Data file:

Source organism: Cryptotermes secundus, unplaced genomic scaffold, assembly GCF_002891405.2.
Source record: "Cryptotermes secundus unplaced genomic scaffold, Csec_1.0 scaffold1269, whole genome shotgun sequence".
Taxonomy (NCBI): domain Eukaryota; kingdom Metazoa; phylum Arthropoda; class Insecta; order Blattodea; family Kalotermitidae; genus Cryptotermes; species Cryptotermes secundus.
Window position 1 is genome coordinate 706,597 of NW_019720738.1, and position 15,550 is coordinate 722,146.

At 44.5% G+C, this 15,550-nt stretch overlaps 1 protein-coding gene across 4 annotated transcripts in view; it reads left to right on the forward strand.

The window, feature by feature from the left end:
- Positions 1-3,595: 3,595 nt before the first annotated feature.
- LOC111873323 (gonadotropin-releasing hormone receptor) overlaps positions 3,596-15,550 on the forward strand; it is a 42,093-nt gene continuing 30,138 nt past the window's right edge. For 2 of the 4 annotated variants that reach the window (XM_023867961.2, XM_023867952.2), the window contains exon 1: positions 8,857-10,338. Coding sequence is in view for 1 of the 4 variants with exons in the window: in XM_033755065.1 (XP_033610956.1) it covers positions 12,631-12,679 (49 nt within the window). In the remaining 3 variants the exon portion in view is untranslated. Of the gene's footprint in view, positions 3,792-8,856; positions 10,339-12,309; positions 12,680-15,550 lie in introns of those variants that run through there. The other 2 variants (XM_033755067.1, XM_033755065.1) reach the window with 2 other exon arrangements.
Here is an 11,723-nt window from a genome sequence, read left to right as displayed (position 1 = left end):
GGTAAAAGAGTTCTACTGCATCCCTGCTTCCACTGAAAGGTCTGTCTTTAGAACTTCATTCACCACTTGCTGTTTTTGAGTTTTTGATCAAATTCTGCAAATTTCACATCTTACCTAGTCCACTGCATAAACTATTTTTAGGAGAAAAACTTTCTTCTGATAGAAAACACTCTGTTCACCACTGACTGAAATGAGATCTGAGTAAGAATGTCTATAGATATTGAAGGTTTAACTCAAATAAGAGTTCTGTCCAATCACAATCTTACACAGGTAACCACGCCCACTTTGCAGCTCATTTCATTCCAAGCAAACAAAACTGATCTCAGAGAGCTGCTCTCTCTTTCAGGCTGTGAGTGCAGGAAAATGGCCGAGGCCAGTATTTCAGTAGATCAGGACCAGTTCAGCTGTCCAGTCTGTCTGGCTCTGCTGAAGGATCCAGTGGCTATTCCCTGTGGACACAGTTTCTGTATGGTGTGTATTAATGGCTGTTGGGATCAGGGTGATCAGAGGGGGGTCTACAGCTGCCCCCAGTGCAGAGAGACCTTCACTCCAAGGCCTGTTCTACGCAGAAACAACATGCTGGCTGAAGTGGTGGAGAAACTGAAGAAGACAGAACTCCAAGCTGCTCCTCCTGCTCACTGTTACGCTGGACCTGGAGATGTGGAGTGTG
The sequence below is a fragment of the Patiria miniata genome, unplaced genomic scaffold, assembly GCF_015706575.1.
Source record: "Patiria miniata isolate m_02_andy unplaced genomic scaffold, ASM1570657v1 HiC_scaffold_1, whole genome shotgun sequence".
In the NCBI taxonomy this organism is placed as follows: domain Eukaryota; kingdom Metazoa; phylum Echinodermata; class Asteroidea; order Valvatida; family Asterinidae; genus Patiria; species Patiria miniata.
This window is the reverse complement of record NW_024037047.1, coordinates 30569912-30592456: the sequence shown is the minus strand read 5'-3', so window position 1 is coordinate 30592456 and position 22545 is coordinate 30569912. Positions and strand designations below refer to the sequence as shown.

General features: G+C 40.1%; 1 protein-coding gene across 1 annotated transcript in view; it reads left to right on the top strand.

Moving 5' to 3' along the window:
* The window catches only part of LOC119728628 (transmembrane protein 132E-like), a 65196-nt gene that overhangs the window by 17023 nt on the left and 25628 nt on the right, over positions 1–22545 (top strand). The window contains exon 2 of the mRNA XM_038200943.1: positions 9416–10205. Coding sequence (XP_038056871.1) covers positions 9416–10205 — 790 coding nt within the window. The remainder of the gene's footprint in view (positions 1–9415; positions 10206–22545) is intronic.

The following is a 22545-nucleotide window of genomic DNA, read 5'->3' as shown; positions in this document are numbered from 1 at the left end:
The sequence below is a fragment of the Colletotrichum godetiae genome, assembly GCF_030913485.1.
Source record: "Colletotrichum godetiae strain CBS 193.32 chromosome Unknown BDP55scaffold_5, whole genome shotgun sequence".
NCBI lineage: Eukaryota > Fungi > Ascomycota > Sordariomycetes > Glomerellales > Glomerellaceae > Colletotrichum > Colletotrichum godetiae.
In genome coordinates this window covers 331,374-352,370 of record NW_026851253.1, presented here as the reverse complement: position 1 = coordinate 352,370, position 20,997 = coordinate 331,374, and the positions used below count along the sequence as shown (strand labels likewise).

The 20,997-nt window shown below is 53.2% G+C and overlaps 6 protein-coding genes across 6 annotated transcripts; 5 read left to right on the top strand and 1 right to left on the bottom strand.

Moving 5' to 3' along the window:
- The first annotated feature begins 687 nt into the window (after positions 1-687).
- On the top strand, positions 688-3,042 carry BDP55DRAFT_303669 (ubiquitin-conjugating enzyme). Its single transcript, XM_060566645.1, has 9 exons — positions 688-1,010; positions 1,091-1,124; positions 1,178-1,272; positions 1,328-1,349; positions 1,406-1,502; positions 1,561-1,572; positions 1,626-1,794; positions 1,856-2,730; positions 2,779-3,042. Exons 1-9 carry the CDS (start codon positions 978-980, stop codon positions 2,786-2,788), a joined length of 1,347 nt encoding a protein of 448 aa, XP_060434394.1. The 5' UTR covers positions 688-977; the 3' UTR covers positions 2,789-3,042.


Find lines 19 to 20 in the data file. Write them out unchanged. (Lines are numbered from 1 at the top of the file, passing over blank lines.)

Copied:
The sequence below is a fragment of the Colletotrichum godetiae genome, assembly GCF_030913485.1.
Source record: "Colletotrichum godetiae strain CBS 193.32 chromosome Unknown BDP55scaffold_5, whole genome shotgun sequence".